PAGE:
[an error occurred while processing this directive]
BBC News
watch One-Minute World News
Last Updated: Wednesday, 21 March 2007, 13:26 GMT
Just what is Yorkshire forced indoor rhubarb?
WHO, WHAT, WHY?
The Magazine answers...

Janet Oldroyd poses with precious stalks
Grower Janet Oldroyd is pushing for the recognition

It's grown in sheds, harvested by candelight and is in the running for protected EU status, but what exactly is Yorkshire forced indoor rhubarb?

Pink or scarlet, with white flesh, sweet and fragrant in taste, indoor rhubarb is a long-way from the sour, tough, stringy ingredient of the dismal crumbles handed out to recalcitrant public schoolboys of yore.

Now one of Yorkshire's biggest growers is attempting to get Protected Designation of Origin (PDO) from the EU for the dozen producers across the region.

If successful, Yorkshire indoor rhubarb would join a prestigious list that includes Parma ham, Normandy Camembert and Newcastle Brown Ale. PDO status prevents foreign impostors claiming to be the real thing.

INDOOR RHUBARB BREAKFAST
Rhubarb
Take 400g indoor rhubarb
Place in pan
Submerge with orange juice
Simmer until soft
Eat with yoghurt

Janet Oldroyd, who is making the application, says the 12 producers in the Yorkshire Rhubarb Triangle - between Leeds, Bradford and Wakefield - will face a struggle to survive without EU recognition.

"It will help the growers. It ensures we've got a future."

After World War II, there were 200 growers, but competition from exotic foreign fruit, an increasingly sweet national tooth and confusion with the less pleasant outdoor variety badly affected its indoor cousin.

Now rhubarb generally is enjoying a resurgence, but the growers are concerned about competition from inferior Dutch indoor rhubarb.

"Members of the public come to me, complaining they couldn't source any British rhubarb. They say it tastes better than the Dutch rhubarb," Mrs Oldroyd adds.

"The flavour is much sweeter, more delicate, it is a real deep blood red."

WHO, WHAT, WHY?
Question Mark - from original architect's doodle design for BBC TV Centre
A regular feature in the BBC News Magazine - aiming to answer some of the questions behind the headlines

The forcing process sees rhubarb roots cultivated outdoors for two years before being moved into special sheds for growth in the darkness. On the Oldroyd farm in Crofton it is harvested by candlelight, with each stalk wrapped in plastic to prevent damage to the precious crop.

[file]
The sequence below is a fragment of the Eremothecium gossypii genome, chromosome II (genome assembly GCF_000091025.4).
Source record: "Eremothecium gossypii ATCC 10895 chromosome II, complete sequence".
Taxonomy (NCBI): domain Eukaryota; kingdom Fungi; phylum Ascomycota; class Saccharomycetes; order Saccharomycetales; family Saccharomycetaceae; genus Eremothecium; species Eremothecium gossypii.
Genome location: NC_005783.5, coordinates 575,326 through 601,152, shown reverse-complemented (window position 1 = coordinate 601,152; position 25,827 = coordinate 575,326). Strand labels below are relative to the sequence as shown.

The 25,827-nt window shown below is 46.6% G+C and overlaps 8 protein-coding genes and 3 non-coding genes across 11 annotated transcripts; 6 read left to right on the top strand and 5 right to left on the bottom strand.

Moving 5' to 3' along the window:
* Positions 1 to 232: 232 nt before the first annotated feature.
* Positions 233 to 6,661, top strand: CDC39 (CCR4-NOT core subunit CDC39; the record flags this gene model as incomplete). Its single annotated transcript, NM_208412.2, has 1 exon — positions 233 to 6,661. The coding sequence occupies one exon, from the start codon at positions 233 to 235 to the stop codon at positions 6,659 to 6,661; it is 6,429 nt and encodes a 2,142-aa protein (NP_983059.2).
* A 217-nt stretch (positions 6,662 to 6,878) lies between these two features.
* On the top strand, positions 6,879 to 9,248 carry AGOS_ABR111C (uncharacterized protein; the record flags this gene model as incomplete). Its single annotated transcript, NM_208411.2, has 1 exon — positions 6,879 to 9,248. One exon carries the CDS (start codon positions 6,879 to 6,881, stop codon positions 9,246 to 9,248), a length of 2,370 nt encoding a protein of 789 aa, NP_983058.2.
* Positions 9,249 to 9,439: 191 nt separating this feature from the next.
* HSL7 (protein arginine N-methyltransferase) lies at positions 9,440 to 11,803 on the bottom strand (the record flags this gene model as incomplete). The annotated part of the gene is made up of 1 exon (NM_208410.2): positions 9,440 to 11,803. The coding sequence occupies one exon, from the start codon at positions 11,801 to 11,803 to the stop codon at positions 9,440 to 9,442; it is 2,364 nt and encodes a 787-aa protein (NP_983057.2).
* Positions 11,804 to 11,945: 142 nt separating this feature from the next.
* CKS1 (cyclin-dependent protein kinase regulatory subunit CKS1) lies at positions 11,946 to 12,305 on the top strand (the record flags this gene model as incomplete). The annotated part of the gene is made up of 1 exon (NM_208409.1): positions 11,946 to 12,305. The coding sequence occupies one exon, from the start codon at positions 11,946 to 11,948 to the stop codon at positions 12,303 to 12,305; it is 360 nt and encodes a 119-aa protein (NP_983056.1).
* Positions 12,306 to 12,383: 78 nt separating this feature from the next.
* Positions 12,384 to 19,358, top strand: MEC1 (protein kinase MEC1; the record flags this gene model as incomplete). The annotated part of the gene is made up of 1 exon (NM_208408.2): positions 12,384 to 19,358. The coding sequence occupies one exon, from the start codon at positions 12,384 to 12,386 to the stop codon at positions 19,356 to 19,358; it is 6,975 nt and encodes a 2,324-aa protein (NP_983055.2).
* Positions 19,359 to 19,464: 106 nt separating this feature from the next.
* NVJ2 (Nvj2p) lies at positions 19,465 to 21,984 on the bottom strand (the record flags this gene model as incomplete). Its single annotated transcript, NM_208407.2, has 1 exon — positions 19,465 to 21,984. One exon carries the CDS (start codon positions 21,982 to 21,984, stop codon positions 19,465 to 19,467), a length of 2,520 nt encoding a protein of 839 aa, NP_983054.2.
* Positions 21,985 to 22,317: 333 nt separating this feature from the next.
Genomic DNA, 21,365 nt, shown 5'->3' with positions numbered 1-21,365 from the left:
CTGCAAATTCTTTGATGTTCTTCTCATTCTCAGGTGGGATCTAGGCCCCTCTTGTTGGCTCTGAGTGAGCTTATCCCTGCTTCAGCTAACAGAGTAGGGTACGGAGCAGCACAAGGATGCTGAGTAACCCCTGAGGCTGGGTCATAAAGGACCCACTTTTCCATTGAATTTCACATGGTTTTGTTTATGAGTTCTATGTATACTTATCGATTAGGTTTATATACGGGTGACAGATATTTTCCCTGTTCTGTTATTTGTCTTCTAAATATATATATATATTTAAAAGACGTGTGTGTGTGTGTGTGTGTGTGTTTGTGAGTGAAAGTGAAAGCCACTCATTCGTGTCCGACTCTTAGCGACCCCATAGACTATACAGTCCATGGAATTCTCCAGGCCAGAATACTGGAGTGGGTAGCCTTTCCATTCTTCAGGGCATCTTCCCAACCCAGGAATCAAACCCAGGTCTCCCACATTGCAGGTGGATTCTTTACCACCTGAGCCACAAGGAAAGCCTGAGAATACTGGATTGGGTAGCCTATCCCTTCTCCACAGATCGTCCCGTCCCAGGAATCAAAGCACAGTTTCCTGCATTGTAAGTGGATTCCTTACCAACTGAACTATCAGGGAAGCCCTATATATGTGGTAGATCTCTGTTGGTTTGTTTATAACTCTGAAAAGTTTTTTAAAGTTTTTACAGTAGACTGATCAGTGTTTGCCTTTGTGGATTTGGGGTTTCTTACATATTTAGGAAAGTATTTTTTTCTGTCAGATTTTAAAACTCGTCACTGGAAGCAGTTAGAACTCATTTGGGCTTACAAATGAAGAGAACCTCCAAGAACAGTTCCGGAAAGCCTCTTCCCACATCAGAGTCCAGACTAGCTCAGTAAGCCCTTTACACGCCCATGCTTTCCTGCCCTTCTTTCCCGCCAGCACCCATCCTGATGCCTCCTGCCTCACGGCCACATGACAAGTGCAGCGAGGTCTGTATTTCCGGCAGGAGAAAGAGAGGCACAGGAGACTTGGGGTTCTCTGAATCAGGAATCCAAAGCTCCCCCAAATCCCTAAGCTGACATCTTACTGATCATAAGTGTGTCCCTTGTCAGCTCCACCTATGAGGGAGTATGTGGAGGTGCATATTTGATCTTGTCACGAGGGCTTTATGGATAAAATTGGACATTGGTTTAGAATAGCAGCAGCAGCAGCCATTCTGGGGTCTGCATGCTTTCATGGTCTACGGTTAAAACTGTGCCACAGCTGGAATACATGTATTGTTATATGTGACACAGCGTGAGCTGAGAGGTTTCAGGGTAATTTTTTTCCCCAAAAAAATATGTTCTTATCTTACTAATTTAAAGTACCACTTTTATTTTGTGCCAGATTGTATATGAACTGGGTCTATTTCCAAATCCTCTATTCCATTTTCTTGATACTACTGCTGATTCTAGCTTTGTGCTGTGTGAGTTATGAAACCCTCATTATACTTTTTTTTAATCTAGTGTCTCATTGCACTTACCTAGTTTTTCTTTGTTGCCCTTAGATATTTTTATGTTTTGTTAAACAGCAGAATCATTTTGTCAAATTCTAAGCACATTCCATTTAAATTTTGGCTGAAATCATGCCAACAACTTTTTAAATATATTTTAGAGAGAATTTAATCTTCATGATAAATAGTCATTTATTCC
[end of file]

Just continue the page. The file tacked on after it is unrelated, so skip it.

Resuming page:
"You have got to keep it dark for the flavour. Dim candlelight is perfect."

Varieties include Temperley, Stockbridge Arrow and Queen Victoria.

Rhubarb, which was first referred to in 2700 BC and brought to Europe by Marco Polo, was used as a medicinal product for centuries before it made its crumble debut.

It was used to treat stomach, lung and liver complaints, Mrs Oldroyd says. But in 1817, the forcing process was discovered, and by 1877 indoor rhubarb had reached Yorkshire and was a culinary favourite across the nation.

PROTECTED FOOD
Modena balsamic vinegar
Parma ham
Newcastle brown ale
Kalamata olives
Roquefort cheese
Arbroath smokies

But the shortage of sugar during World War II and the consequently tart taste of the rhubarb put a generation off.

"Memories of lumpy custard and green rhubarb crumble helped to turn a nation away."

Now rhubarb's high calcium content and popularity among slimmers as a metabolism booster have put it back on the culinary map.

"I consider rhubarb crumble to be the finest British pudding going," is the verdict of celebrity chef Rick Stein.

Yorkshire's growers hope the EU agrees.




RELATED INTERNET LINKS
The BBC is not responsible for the content of external internet sites


FEATURES, VIEWS, ANALYSIS
Has China's housing bubble burst?
How the world's oldest clove tree defied an empire
Why Royal Ballet principal Sergei Polunin quit

PRODUCTS & SERVICES

Americas Africa Europe Middle East South Asia Asia Pacific